As the Securities and Exchange Commission’s Regulation Best Interest goes into effect today, some industry leaders are speaking about their continued concerns — both with the SEC’s rules and with a proposal announced late Monday by the Labor Department.
The SEC finalized Reg BI a year ago to ensure that brokers adhere to the same fiduciary standard as RIAs when making recommendations to clients. But while the aim of these rules was to require brokers to act in the best interest of investors, not all believe that Reg BI fulfills that objective.
“One thing we saw there in my view was a watering down of the fiduciary standard,” said Jamie Hopkins, managing director of coaching for the Carson Group, in a video he posted Tuesday on Twitter.
“We’re going to see continued concerns around consumers’ ability to distinguish between brokers operating under a best interest and fiduciaries operating under a fiduciary standard,” explained Hopkins, an attorney and certified financial planner, who also is head of retirement research for Carson Wealth.
New DOL proposed rule – working through the 123 page document, return to the 5 part test, insurance agents can do rollover advice without being fiduciary – big concerns with this proposed rule!
— Jamie Hopkins (@RetirementRisks) June 30, 2020
Such views were argued by blogger and XY Planning Network co-founder Michael Kitces in a failed lawsuit.
On Friday, the U.S. Court of Appeals for the 2nd Circuit ruled in favor of the SEC and said “although Regulation Best Interest may not be the policy that petitioners” XY Planning Network, seven states and the District of Columbia “would have preferred, it is what the SEC chose after a reasoned and lawful rulemaking process.”
XYPN is mulling its legal options, including an appeal.
While the Investment Advisers Act “has long permitted brokers to be (non-fiduciary) brokers and advisors to be (fiduciary) advisors, and Dodd-Frank gave the SEC the option to allow brokers to become fiduciary advisors alongside investment advisors, the SEC chose neither of these paths with Regulation Best Interest,” Kitces explained in a statement emailed to ThinkAdvisor on Friday.
XYPN “will continue to be active with advocacy at the state level around the very basic principle that advice has only ever been and should always be fiduciary,” the popular blogger said on Monday.
For Hopkins, the language of Reg BI conflicts with that of a fiduciary standard. “The reality is that [the term] best interest actually resonates with clients better. That will appear to be the better standard,” he said.
“That’s scary, right?” Hopkins said. “There’s been research around that’s shown consumers gravitate to that language more than to fiduciary — because they don’t understand what fiduciary is exactly [and that] creates a challenge” for advisors.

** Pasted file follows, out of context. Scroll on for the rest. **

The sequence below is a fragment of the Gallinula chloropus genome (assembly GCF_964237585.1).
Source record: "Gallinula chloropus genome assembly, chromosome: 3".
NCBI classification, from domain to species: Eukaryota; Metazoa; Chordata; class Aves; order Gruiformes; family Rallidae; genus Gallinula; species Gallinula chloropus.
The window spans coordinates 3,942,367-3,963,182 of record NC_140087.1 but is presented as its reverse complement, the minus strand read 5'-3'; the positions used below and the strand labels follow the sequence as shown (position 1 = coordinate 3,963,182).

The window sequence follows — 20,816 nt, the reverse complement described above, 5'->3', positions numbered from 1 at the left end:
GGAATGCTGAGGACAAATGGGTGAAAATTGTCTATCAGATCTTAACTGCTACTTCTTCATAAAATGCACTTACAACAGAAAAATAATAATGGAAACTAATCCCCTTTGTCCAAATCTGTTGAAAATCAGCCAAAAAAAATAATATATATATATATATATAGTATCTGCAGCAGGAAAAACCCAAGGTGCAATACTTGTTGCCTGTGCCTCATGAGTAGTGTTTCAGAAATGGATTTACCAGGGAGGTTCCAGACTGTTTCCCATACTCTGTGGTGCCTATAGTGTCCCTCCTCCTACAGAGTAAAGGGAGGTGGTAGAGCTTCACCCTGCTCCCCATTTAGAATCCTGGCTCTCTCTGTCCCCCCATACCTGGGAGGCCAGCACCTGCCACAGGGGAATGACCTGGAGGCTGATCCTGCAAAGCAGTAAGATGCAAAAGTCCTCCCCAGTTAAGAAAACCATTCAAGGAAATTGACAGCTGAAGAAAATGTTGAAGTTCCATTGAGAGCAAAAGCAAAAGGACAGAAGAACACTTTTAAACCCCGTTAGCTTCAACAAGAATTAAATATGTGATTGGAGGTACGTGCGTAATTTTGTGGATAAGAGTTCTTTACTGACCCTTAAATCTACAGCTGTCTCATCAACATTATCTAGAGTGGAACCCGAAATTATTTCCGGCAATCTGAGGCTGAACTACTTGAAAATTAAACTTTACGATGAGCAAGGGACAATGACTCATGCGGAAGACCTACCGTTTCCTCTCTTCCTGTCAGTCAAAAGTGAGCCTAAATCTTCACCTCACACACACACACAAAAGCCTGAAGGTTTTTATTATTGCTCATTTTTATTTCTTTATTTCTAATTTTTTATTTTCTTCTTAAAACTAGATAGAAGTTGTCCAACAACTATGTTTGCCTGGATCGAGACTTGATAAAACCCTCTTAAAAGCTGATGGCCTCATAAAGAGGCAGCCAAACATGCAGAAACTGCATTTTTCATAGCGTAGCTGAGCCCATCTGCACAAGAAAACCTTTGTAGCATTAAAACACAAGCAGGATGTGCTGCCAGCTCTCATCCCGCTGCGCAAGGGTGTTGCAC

In a poll of more than 40 broker-dealer leaders conducted earlier this year by ThinkAdvisor, about one-third of executives said Reg BI would lead to significant change, another third said it would cause some compliance challenges and confusion, and the final third said it would result in minor impacts on compliance programs and costs.
Labor’s Fiduciary Exemption
The Labor Department’s latest proposal includes a new exemption for investment advice fiduciaries that would allow them to receive “a wide variety of payments that would otherwise violate the prohibited transaction rules,” such as “commissions, 12b-1 fees, trailing commissions, sales loads … and revenue sharing payments from investment providers or third parties.”
Plus, it would extend the exemption to advice tied to individual retirement account assets and rollovers, including advice given by insurance agents, according to Hopkins.
There’s “new language coming out from the DOL, a proposed rule coming on its way, it’s nothing like” the previous expansion of the fiduciary rule, which was vacated in 2018, he said.
The DOL is “trying to tie together Reg BI and the DOL rule. But most likely what it’s going to do is take what Reg BI did in watering things down, allowing people to say ‘best interest’ when not a fiduciary, and now operate in some capacity under that inside of the ERISA fiduciary rule — huge concern,” Hopkins explained. “Keep watching out for this.”
Overall, a majority of BD executives, 94%, say their firms will spend more on compliance this year — ahead of technology, 85%; RIA/fee-based programs, 82%; business growth, 73%; and other efforts, according to a ThinkAdvisor poll.
When asked what issue most keeps them up at night, 37% said compliance, followed by overall pressures tied to fee compression and industry consolidation, 26%.
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